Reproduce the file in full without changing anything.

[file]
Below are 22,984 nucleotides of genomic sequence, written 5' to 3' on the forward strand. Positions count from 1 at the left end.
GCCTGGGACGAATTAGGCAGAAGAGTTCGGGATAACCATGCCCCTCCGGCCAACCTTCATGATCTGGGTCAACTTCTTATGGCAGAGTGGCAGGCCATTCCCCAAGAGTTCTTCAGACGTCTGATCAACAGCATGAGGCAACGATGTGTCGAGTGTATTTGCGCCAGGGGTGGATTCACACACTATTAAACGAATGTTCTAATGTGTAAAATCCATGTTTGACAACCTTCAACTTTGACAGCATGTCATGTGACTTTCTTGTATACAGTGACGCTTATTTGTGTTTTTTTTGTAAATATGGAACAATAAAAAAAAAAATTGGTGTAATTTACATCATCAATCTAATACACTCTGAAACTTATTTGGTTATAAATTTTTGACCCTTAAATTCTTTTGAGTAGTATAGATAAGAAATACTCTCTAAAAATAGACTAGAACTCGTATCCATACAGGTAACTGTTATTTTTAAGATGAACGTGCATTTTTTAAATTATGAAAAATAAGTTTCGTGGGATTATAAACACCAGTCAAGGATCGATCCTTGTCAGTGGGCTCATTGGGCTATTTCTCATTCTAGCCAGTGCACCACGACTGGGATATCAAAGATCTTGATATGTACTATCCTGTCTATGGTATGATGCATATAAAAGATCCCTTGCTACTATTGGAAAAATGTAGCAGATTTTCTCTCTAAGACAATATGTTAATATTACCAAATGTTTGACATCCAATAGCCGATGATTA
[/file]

Below are 22,984 nucleotides of genomic sequence, written 5' to 3' on the forward strand. Positions count from 1 at the left end.
GCCTGGGACGAATTAGGCAGAAGAGTTCGGGATAACCATGCCCCTCCGGCCAACCTTCATGATCTGGGTCAACTTCTTATGGCAGAGTGGCAGGCCATTCCCCAAGAGTTCTTCAGACGTCTGATCAACAGCATGAGGCAACGATGTGTCGAGTGTATTTGCGCCAGGGGTGGATTCACACACTATTAAACGAATGTTCTAATGTGTAAAATCCATGTTTGACAACCTTCAACTTTGACAGCATGTCATGTGACTTTCTTGTATACAGTGACGCTTATTTGTGTTTTTTTTGTAAATATGGAACAATAAAAAAAAAAATTGGTGTAATTTACATCATCAATCTAATACACTCTGAAACTTATTTGGTTATAAATTTTTGACCCTTAAATTCTTTTGAGTAGTATAGATAAGAAATACTCTCTAAAAATAGACTAGAACTCGTATCCATACAGGTAACTGTTATTTTTAAGATGAACGTGCATTTTTTAAATTATGAAAAATAAGTTTCGTGGGATTATAAACACCAGTCAAGGATCGATCCTTGTCAGTGGGCTCATTGGGCTATTTCTCATTCTAGCCAGTGCACCACGACTGGGATATCAAAGATCTTGATATGTACTATCCTGTCTATGGTATGATGCATATAAAAGATCCCTTGCTACTATTGGAAAAATGTAGCAGATTTTCTCTCTAAGACAATATGTTAATATTACCAAATGTTTGACATCCAATAGCCGATGATTA